Tomography & Geochemistry: Precision, Repeatability, Accuracy and Joint Interpretations

Tuesday, 15 December 2015
Poster Hall (Moscone South)
Gillian R Foulger1, Giuliano Francesco Panza2, Irina M Artemieva3, Ian D Bastow4, Fabio Cammarano3, Carlo Doglioni5, John R Evans6, Warren Bell Hamilton7, Bruce R Julian8, Michele Lustrino5, Hans Thybo3 and Tatiana B Yanovskaya9, (1)University of Durham, Department of Earth Sciences, Durham, United Kingdom, (2)University of Trieste, Trieste, Italy, (3)University of Copenhagen, Copenhagen, Denmark, (4)Imperial College London, London, United Kingdom, (5)Sapienza University of Rome, Rome, Italy, (6)USGS California Water Science Center Sacramento, Sacramento, CA, United States, (7)Colorado School of Mines, Golden, CO, United States, (8)Durham University, Department of Earth Sciences, Durham, United Kingdom, (9)Sankt-Petersburg State University, Dept. Physics of the Earth, Sankt-Petersburg, Russia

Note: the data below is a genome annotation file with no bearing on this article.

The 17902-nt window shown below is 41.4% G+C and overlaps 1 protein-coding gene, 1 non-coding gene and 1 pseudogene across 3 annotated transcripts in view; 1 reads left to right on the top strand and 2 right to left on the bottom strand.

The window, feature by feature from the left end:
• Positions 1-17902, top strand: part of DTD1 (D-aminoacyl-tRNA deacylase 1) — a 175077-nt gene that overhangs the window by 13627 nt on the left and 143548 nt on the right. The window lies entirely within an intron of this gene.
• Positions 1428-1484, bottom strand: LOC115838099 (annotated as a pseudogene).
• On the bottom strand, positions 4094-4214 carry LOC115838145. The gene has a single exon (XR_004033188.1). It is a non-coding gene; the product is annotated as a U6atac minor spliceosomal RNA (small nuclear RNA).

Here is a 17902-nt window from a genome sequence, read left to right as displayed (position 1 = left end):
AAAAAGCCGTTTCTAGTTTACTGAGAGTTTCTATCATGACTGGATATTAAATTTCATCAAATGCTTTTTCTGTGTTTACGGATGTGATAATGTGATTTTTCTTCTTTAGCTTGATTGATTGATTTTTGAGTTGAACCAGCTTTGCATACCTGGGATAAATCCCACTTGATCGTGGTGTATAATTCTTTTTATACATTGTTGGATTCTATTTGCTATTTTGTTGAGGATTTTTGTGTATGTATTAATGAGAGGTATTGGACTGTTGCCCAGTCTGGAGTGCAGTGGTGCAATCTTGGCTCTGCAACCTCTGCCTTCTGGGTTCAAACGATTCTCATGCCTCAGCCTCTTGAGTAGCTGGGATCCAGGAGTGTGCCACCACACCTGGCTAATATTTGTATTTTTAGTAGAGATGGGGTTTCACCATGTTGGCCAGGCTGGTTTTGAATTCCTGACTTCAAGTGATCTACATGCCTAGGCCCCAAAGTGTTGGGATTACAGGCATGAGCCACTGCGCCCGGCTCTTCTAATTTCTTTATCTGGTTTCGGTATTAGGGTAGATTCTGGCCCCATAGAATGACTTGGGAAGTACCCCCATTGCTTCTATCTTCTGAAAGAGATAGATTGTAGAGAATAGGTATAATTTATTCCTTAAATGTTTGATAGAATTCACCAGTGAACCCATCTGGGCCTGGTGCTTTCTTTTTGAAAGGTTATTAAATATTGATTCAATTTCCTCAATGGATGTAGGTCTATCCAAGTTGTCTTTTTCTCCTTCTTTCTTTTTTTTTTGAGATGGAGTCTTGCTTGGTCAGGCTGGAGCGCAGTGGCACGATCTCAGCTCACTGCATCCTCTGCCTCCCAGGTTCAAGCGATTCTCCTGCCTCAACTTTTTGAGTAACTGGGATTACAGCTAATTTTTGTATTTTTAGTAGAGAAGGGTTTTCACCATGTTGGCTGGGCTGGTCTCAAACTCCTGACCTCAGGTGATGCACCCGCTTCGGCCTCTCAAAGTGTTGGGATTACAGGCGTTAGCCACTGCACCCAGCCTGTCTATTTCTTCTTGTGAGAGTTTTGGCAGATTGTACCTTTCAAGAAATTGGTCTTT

Seismic tomography can reveal the spatial seismic structure of the mantle, but has little ability to constrain composition, phase or temperature. In contrast, petrology and geochemistry can give insights into mantle composition, but have severely limited spatial control on magma sources. For these reasons, results from these three disciplines are often interpreted jointly. Nevertheless, the limitations of each method are often underestimated, and underlying assumptions de-emphasized. Examples of the limitations of seismic tomography include its ability to image in detail the three-dimensional structure of the mantle or to determine with certainty the strengths of anomalies. Despite this, published seismic anomaly strengths are often unjustifiably translated directly into physical parameters. Tomography yields seismological parameters such as wave speed and attenuation, not geological or thermal parameters. Much of the mantle is poorly sampled by seismic waves, and resolution- and error-assessment methods do not express the true uncertainties. These and other problems have become highlighted in recent years as a result of multiple tomography experiments performed by different research groups, in areas of particular interest e.g., Yellowstone. The repeatability of the results is often poorer than the calculated resolutions. The ability of geochemistry and petrology to identify magma sources and locations is typically overestimated. These methods have little ability to determine source depths. Models that assign geochemical signatures to specific layers in the mantle, including the transition zone, the lower mantle, and the core-mantle boundary, are based on speculative models that cannot be verified and for which viable, less-astonishing alternatives are available. Our knowledge is poor of the size, distribution and location of protoliths, and of metasomatism of magma sources, the nature of the partial-melting and melt-extraction process, the mixing of disparate melts, and the re-assimilation of crust and mantle lithosphere by rising melt. Interpretations of seismic tomography, petrologic and geochemical observations, and all three together, are ambiguous, and this needs to be emphasized more in presenting interpretations so that the viability of the models can be assessed more reliably.